During the last few months of my pregnancy, I had to increase my protein intake. Lucky for me, J found several recipes that tasted good, included several servings of vegetables and had lots of protein. This one from Tori Avey with a few modifications quickly became one of our favorites.
You can modify the spice level based on your tastes. If you want to add more eggs, feel free! It’s just as good the next morning on toast like huevos rancheros.
Shakshuka (Eggs in purgatory)
Heat a deep, large skillet or sauté pan on medium (we use our cast iron skillet for this).
Heat olive oil in the pan.
Add chopped onion, sauté for a few minutes until the onion begins to soften.
Add garlic and continue to sauté until mixture is fragrant.
Add the bell pepper, sauté for 5 to 7 minutes over medium heat until softened.
Add tomatoes and tomato paste to pan, stir to blend.
Add spices and sugar, stir well, and allow mixture to simmer over medium heat for another 5 to 7 minutes until it starts to reduce.
Taste the mixture and spice it according to your preferences.
At a minimum, add salt and pepper to taste.
You can also add more sugar for a sweeter sauce, or more cayenne pepper for a spicier shakshuka.
Sprinkle the feta over the dish, or mix it in if you like.
Then crack the eggs, one at a time, directly over the tomato mixture, making sure to space them evenly over the sauce. In our cast iron skillet, we can get about five eggs around the outer edge and one in the center.
The eggs will cook over easy on top of the tomato sauce. If you prefer more done eggs, you can heat the oven to 350 degrees and cook in the oven until set (when the skillet is jiggled, the eggs don't jiggle back).
We leave the mixture uncovered and let simmer for between 5 and 15 minutes, or until the eggs are cooked and the sauce has slightly reduced.
Be careful at this point, because the mixture can go from reducing to burning quickly.
Serve in a bowl alone, over rice or with some french bread.
This dish is delicious hot or cold. With sides or alone. It’s easy, filling and perfect for a late fall evening.
p.s. Summer 2016 update: without the cayenne pepper and the chili powder, our toddler loves this dish. We just add the extra spices onto our own plates.
Shrimp and Angel Hair Fra Diavolo
We were watching the Cooking Channel the other day and just happened to find an Emeril Lagasse show with a recipe that didn’t look impossible to recreate. We halved the recipe and had more than enough for three people (or two and a leftovers for lunch).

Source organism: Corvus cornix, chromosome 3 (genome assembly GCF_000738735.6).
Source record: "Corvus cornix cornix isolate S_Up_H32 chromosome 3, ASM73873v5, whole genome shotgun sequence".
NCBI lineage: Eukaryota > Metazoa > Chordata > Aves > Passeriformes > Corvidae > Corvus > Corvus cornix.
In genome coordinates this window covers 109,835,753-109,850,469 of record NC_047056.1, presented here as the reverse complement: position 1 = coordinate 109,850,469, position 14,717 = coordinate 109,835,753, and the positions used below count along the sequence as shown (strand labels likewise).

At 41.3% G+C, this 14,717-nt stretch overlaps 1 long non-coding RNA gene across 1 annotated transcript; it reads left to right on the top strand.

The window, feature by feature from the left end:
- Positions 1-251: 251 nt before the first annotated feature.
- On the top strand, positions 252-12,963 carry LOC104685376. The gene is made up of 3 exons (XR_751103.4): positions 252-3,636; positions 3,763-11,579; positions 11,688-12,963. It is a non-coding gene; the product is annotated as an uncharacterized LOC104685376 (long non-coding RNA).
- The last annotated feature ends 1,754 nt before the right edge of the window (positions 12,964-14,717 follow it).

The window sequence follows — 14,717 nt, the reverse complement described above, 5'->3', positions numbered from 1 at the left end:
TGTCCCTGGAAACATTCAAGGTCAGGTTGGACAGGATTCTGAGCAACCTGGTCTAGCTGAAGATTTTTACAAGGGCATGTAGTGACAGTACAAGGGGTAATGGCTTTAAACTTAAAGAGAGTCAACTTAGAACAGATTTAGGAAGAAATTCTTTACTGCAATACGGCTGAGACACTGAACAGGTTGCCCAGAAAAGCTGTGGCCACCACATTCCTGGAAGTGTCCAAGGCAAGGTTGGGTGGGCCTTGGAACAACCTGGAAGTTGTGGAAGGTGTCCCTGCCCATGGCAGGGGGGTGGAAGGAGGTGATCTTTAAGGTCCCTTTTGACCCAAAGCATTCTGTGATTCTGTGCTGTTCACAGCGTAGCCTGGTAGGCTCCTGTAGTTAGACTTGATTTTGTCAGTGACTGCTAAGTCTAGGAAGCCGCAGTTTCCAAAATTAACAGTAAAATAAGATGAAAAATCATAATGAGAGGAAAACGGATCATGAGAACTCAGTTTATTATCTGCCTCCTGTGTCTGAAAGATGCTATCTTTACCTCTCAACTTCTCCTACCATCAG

- 1 pound angel hair pasta
- 6 tablespoons extra-virgin olive oil
- 1 cup chopped onion
- 3 tablespoons minced garlic about 9 cloves
- 2 to 3 teaspoons crushed red pepper to taste
- 1 1/2 cups tomato sauce
- 2 tablespoons tomato paste
- 1 1/2 pounds shrimp peeled and deveined
- 1 teaspoon salt plus more for the pasta water
- 2 tablespoons chopped fresh parsley
- 1/2 cup grated Parmigiano-Reggiano cheese optional
Boil water for pasta. Add pasta. Cook until pasta is just bendy, but very al dente. Pull pasta from water and place in a boil. If you choose to drain the pasta, make sure to reserve at least one cup of the pasta water.
Put saute pan over medium-high heat and add the olive oil. When the oil is hot add the onions. Cook about 4 minutes until golden. TURN DOWN the heat to about medium. Wait about a minute and then add the garlic.
We didn’t wait and browned the garlic too soon. Some of it burned (not Good Eats). Then cook about 30 seconds to a minute. Then add the red pepper flakes and saute for about 30 seconds. We accidentally used chili flakes because they looked the same, this made for more heat but less flavor. Now add the tomato paste and the tomato sauce. Cook about 3 minutes until the sauce is reduced by about half. This happened pretty quickly for us.
Add the shrimp. Cook until the shrimp are pink. Do not overcook the shrimp or they will be tough.
Add the pasta and the pasta water to the pan and coat with sauce. If you have Emeril’s essence, feel free to sprinkle a bit at this point. Plate and add parsley and/or Parmigiano cheese.
This was delicious! We will absolutely be adding this to the regular dish rotation. It was spicy and very filling. Next time we won’t overcook the pasta and will add some more seasonings to the sauce. It was by no means bland, but a little Italian seasoning or basil would go a long way.
The original recipe can be found here